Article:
"This is the first we have known about these charges and we are reviewing the complaint," Bailey said.
Lawyers for Longoria, Fleishman and DeVore were not immediately available. The name of Shimoon's lawyer was not immediately known.
Apple, Flextronics, AMD, Taiwan Semiconductor and Dell are all assisting in the investigation, authorities said.
Dell said it "is committed to the highest standards of ethics and integrity" and will "cooperate fully with law enforcement authorities."
AMD said it was victim in the case and that Longoria had resigned in October.
The government said it had intercepted phone calls in which Shimoon, a senior director of business development at Flextronics, leaked inside information about the release of the iPad as well as an updated version of the iPhone.
Flextronics was privy to those details in 2009 as an Apple supplier, according to the complaint. The iPad was launched earlier this year.
Referring to a top secret Apple project whose code name was K48 and which eventually become the iPad tablet computer, Shimoon is quoted in court papers as saying in an October 2009 telephone call: "At Apple you can get fired for saying K48 ... outside of a, you know, outside of a meeting that doesn't have K48 people in it. That's how crazy they are about it."
Flextronics said it had clear policies prohibiting the release of confidential information and that its employee charged in the case has been terminated.
The court papers also said that Longoria, who worked for AMD, had told several Primary Global clients what AMD's second-quarter 2009 revenue numbers and other financial data would be before they were officially released.
Longoria is accused of leaking tips to a hedge fund manager who is cooperating with the government. This hedge fund manager, Richard Choo-Beng Lee, had complimented Longoria's work to an executive at Primary Global, the complaint said.
The charges are part of a long-running insider trading investigation that included the 2009 charges against Galleon Group hedge fund founder Raj Rajaratnam and a score of others. Rajaratnam, who is free on bail, is set to go on trial next year.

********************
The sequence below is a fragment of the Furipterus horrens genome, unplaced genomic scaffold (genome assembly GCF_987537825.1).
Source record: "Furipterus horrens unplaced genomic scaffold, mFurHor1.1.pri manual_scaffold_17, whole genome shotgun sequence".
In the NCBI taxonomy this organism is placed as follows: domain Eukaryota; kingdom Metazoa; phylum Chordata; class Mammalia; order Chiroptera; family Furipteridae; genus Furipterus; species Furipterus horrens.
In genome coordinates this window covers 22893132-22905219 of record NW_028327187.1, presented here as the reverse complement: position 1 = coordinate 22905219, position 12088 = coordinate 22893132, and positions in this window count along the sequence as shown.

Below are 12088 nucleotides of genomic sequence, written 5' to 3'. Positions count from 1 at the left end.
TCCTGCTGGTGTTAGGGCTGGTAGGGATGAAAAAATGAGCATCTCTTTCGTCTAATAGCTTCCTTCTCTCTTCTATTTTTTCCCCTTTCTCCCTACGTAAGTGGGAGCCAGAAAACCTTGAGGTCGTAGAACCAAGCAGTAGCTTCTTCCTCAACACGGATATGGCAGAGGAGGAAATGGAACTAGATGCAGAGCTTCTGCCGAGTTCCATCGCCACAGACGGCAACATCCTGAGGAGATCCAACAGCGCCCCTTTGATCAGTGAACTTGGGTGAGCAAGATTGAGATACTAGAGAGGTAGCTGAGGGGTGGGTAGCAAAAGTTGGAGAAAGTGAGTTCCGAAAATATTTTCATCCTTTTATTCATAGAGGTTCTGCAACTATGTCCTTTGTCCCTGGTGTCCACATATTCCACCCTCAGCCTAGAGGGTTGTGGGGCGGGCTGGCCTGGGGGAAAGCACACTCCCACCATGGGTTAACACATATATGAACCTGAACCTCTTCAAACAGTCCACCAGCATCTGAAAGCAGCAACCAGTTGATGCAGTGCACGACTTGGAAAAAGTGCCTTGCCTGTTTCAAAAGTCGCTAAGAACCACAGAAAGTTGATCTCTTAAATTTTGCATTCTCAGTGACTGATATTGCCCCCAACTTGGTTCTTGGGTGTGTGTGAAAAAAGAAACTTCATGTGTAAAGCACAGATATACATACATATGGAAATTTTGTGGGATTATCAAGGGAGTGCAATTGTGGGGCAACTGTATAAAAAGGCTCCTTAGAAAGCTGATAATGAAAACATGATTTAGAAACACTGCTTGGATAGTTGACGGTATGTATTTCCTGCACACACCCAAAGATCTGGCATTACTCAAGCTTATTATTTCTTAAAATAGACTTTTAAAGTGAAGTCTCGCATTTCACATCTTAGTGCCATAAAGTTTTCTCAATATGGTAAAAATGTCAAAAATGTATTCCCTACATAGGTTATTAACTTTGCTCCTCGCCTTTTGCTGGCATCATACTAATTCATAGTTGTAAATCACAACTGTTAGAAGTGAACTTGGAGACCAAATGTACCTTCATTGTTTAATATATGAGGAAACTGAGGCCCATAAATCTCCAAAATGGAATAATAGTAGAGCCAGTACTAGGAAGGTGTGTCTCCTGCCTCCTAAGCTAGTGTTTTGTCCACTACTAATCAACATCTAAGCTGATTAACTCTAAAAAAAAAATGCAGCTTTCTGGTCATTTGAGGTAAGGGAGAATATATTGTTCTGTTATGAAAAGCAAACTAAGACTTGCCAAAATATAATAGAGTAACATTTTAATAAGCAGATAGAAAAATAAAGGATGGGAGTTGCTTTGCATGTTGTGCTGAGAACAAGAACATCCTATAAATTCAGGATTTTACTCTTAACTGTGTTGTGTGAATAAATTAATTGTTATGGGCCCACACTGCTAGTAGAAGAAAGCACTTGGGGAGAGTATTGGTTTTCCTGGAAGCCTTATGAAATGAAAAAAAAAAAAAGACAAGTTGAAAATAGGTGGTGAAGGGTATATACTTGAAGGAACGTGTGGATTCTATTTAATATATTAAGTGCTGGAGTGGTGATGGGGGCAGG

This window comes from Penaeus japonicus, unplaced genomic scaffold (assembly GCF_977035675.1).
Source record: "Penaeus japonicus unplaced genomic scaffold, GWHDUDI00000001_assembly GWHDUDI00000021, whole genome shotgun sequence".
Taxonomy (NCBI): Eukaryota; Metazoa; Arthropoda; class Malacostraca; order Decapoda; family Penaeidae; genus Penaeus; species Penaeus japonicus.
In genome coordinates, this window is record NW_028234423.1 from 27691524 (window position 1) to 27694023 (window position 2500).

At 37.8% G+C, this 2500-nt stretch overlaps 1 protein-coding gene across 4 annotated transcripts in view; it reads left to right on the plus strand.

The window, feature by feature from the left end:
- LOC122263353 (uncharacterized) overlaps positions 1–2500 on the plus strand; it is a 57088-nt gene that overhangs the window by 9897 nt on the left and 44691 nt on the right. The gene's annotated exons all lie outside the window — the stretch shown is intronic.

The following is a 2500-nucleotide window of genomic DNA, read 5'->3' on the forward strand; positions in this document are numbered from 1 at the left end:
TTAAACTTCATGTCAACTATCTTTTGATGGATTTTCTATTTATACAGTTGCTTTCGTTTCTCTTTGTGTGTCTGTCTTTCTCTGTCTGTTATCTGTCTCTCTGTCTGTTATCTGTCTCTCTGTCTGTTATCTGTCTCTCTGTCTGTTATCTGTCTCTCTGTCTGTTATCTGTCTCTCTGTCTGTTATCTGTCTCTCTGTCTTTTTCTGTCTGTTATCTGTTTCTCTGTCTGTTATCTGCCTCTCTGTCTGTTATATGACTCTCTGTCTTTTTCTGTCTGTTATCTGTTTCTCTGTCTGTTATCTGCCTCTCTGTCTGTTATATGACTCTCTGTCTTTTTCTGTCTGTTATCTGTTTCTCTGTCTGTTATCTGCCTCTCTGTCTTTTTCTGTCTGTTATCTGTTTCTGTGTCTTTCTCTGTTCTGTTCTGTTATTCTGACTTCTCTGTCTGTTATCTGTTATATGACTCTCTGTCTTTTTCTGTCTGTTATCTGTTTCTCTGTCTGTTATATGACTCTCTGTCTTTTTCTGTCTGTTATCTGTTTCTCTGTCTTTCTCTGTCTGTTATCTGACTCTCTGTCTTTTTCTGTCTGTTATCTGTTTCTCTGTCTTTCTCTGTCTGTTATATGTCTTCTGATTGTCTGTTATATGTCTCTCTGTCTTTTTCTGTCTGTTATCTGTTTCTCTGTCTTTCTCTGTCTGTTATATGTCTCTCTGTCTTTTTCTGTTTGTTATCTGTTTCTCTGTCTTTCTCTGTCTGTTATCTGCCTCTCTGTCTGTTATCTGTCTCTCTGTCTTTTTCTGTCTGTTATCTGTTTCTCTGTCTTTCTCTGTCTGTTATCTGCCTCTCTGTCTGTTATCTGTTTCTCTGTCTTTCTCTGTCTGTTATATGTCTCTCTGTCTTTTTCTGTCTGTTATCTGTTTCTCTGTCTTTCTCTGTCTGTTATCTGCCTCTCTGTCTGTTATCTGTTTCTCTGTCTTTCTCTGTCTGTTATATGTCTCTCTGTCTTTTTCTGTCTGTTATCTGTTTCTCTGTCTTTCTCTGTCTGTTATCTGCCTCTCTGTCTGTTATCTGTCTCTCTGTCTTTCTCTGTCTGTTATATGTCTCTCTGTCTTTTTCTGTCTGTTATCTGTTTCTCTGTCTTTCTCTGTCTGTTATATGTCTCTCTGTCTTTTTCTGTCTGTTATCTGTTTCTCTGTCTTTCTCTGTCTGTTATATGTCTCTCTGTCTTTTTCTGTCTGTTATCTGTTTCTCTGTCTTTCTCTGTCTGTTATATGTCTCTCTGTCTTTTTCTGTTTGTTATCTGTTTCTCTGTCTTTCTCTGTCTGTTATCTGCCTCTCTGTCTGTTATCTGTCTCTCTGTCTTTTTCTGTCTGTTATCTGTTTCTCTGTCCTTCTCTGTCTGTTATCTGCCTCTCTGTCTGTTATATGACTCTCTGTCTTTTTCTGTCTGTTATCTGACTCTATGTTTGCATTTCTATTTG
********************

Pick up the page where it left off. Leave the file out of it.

A hallmark of the Galleon prosecution and the broadening case has been the government's use of court-approved wiretaps, tools traditionally used to prosecute organized crime and drug cases.
Expert network firms play matchmaker to hedge fund managers eager to connect with industry experts in technology, healthcare and other areas. There are an estimated three dozen such firms, with premium networking services costing investor clients more than $1 million a year.
Longoria was paid more than $200,000 by Primary Global for consulting services from January 2008 to March 2010, according to the court papers. Karunatilaka received $35,000 from the firm between January 2008 and June 2010, while Shimoon was paid $22,000 during the same period the complaint said.
A person familiar with the case told Reuters that Karunatilaka had been approached this past summer by federal agents who sought his cooperation with the investigation.
The source said that Karunatilaka, while working for Primary Global, was approached by a number of hedge funds to provide information. The source said that one hedge fund he had dealt with was Level Global, whose offices were raided by the FBI in November.